Is that tasty drink at the end of your race your incentive to run?
Over the past few years there has been a dramatic rise in entries in competitive sports races, especially 5ks, 10ks, and half-marathons. It seems that wherever you turn, someone has just completed another race and often, it is someone who is a racing ‘newbie’. I should know, as 2 years ago I completed my first 10K, and shortly thereafter, my first half-marathon. The races kept coming after that, and just under 3 months ago, I completed my second half marathon. What I found to be interesting though, was that at the end of my half, I was rewarded with an ice cold beer. What? Beer? Shouldn’t you be hydrating after a long run? The answer is yes, you should, but beer has also been on the rise as a post-run refreshment. As I read recently in The New York Times for many people, there is a link between moderate alcohol consumption and exercise. But is alcohol a motivator for exercise? Is alcohol a variable that leads to physical activity promotion? Or do those extra few calories burned by exercising encourage people to have that drink? Until now, the data has had mixed results.
Previously, studies have demonstrated that those who engage in more physical activity also tend to be those who consume more alcohol. However, many of the previous studies relied on participant’s memory to record their consumption and activity levels through questionnaires and surveys, and are filled with cognitive errors and recall bias. In order to perhaps get a new perspective, researchers at Penn State University took a sample of 150 adults (ages 19-89) who were already part of a lifetime study and had them to complete a daily diary for 21 days. They recorded their alcohol consumption and physical activity each day for 21 days, and did the same 21-day session 3 times throughout the year, to account for fluctuations of exercise in different seasons. The participants logged their data via an app on their cell phones. In the study, the researches controlled for age, sex, seasons and social calendar influences. The results showed that daily deviations in physical activity were significantly associated with daily total alcohol use. However, this does not imply causality, and further research needs to be done to find that link.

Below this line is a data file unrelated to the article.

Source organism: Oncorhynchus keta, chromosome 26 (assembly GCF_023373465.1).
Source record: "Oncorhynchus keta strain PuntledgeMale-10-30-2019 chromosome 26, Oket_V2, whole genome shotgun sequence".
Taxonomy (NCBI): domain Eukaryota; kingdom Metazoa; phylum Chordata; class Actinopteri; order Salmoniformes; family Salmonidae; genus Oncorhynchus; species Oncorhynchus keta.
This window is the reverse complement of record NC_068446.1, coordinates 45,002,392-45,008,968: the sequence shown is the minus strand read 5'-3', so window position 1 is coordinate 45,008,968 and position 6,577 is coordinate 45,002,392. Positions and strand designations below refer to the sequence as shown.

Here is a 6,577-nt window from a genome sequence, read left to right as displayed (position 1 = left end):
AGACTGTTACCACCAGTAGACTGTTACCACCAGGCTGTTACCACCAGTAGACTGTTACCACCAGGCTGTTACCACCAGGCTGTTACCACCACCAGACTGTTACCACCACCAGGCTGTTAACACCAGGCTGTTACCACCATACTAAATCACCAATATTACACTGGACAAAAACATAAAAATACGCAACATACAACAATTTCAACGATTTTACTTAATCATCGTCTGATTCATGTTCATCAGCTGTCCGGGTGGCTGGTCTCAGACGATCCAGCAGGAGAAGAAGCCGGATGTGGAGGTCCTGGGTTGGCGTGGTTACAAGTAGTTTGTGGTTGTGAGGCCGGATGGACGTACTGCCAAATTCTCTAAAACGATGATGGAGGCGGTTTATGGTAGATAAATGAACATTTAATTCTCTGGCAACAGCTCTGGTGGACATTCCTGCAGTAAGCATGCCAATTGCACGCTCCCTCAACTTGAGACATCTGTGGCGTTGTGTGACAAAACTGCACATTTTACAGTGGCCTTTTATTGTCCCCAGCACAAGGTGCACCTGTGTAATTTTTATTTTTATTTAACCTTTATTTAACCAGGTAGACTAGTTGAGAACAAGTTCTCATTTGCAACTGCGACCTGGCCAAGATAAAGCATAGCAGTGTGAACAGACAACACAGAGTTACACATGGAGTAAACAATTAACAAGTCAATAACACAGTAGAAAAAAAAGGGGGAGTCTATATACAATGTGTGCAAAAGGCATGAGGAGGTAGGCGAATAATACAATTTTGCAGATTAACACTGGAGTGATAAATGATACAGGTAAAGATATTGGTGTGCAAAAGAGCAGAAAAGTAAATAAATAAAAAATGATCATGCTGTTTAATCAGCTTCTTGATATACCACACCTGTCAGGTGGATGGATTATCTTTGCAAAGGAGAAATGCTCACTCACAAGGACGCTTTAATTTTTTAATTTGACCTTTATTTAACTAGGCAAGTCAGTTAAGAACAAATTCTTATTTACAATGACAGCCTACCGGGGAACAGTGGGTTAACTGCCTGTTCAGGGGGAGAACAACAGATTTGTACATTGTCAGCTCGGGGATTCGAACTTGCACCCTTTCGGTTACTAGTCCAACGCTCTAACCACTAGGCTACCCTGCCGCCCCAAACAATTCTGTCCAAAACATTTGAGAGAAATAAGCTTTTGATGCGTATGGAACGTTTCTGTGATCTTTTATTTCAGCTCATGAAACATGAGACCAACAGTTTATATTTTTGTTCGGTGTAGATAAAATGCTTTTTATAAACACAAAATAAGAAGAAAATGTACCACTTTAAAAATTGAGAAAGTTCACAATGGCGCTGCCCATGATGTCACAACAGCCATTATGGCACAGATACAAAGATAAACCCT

While this study does demonstrate there is a strong link between exercise and alcohol consumption, the participants are not representative of the general U.S. population as a whole. Think about it- what are the demographics of the participants you typically see running these competitive races? At least for me, most of the people that I know and see partaking are low-risk, middle-class, white men and women, who generally range from young adult to middle-aged. The study also didn’t account for these differences, particularly for high-risk, heaving drinkers or those from a diverse population. Another important detail of the study that was limiting was that the researchers primarily recorded exercise frequency, not duration or intensity. So, despite the fact that participants increased their exercise frequency, they also increased their alcohol consumption. How cardio-protective is that, if you are only exercising with minimal effort? Due to the fact that there are so many interpersonal factors that play into this type of research, it is hard to concretely determine what the link is between exercise and alcohol consumption and what is the causal factor. As for me, I think I will continue to run for beer, at least in moderation.